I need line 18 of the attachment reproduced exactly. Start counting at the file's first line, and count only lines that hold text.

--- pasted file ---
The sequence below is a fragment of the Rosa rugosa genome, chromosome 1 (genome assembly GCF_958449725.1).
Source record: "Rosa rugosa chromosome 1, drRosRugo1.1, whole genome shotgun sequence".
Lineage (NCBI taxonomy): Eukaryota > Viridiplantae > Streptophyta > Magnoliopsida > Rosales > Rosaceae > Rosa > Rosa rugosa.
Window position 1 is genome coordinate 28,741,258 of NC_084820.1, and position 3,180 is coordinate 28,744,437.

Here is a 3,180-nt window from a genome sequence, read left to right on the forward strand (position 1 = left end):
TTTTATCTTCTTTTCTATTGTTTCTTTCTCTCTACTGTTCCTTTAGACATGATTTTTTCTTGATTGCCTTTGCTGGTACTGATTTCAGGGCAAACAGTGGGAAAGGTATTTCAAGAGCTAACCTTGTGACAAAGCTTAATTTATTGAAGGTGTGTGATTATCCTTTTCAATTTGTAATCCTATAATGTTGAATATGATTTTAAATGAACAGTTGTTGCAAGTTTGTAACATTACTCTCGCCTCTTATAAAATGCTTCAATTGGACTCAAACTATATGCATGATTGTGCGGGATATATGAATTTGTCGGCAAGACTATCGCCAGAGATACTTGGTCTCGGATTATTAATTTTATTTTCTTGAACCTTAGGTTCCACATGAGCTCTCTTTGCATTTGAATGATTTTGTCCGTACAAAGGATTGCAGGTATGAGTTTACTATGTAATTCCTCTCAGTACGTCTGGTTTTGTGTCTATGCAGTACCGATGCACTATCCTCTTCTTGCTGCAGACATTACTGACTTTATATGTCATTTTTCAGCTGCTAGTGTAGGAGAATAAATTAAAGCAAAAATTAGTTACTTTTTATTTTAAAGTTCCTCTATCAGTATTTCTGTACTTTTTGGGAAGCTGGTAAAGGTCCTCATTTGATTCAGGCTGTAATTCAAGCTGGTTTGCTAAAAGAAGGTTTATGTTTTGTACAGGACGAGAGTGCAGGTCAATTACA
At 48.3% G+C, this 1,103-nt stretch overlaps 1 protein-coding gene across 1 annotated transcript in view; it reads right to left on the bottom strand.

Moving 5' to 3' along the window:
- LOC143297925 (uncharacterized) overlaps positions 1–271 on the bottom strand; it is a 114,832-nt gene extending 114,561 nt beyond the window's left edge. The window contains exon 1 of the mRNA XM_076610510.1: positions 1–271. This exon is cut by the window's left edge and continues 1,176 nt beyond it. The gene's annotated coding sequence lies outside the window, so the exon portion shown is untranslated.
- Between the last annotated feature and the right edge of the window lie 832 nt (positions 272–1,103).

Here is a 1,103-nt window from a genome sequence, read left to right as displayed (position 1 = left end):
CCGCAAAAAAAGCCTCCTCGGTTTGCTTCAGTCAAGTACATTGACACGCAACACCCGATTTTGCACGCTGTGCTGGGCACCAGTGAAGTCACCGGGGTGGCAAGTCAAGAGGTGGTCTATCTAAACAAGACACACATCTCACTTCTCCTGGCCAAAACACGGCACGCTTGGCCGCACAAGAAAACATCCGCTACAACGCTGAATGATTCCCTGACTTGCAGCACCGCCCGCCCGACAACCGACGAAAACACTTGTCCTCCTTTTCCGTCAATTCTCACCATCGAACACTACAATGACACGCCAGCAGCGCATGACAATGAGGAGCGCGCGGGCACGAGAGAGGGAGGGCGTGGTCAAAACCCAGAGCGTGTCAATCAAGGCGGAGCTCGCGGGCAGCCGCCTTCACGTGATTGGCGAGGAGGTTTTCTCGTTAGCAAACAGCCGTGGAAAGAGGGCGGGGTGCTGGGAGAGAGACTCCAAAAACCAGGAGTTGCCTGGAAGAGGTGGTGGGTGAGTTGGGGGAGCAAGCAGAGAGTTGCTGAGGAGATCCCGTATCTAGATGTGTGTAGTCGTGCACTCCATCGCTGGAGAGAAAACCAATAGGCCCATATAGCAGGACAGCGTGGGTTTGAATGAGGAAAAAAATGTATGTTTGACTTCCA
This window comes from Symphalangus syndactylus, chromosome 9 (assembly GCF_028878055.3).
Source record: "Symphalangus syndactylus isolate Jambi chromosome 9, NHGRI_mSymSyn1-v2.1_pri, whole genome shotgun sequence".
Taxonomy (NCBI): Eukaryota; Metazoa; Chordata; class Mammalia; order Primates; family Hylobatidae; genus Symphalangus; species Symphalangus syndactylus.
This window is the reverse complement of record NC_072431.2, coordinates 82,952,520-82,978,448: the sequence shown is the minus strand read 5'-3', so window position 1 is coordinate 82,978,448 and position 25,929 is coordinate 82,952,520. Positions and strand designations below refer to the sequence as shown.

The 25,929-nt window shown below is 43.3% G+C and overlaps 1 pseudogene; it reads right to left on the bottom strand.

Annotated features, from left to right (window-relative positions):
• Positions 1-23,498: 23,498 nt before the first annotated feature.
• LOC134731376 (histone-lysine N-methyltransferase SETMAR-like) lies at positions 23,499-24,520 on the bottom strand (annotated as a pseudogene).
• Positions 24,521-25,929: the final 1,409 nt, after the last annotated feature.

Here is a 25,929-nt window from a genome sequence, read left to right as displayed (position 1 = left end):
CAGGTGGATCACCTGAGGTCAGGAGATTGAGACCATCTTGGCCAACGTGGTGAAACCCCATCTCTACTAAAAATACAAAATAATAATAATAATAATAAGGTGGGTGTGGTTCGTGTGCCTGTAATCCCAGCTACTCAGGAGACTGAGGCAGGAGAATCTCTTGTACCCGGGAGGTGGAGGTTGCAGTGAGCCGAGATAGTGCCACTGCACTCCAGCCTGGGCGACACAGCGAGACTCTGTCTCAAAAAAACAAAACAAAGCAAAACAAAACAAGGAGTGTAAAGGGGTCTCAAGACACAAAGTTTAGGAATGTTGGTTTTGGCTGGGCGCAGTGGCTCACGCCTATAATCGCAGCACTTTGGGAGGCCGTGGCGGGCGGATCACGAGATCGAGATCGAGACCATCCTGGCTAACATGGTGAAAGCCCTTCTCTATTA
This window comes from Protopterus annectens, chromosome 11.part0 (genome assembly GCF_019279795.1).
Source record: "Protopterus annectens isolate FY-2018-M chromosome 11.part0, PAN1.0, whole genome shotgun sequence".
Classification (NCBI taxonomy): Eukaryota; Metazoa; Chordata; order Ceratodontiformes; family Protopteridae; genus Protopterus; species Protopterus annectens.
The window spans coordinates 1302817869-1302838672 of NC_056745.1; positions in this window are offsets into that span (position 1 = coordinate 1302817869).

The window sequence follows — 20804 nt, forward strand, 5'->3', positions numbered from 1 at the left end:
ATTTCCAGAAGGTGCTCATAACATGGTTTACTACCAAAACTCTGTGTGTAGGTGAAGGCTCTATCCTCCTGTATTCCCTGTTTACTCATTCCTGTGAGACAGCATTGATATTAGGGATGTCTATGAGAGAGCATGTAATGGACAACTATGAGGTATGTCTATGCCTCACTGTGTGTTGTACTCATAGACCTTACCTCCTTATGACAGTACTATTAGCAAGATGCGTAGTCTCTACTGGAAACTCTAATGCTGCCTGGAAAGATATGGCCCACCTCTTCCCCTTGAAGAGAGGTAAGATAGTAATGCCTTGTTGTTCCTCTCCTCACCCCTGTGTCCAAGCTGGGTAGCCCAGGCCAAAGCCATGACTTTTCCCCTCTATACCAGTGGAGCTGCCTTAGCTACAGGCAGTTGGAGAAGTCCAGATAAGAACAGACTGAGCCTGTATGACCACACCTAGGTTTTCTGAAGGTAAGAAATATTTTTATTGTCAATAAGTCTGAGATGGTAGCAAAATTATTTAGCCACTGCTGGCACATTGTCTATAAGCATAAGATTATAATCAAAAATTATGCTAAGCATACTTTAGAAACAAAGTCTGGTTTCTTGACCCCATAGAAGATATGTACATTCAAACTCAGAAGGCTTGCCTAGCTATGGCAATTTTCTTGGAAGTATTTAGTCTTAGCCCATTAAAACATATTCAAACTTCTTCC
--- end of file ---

Annotated features, from left to right (window-relative positions):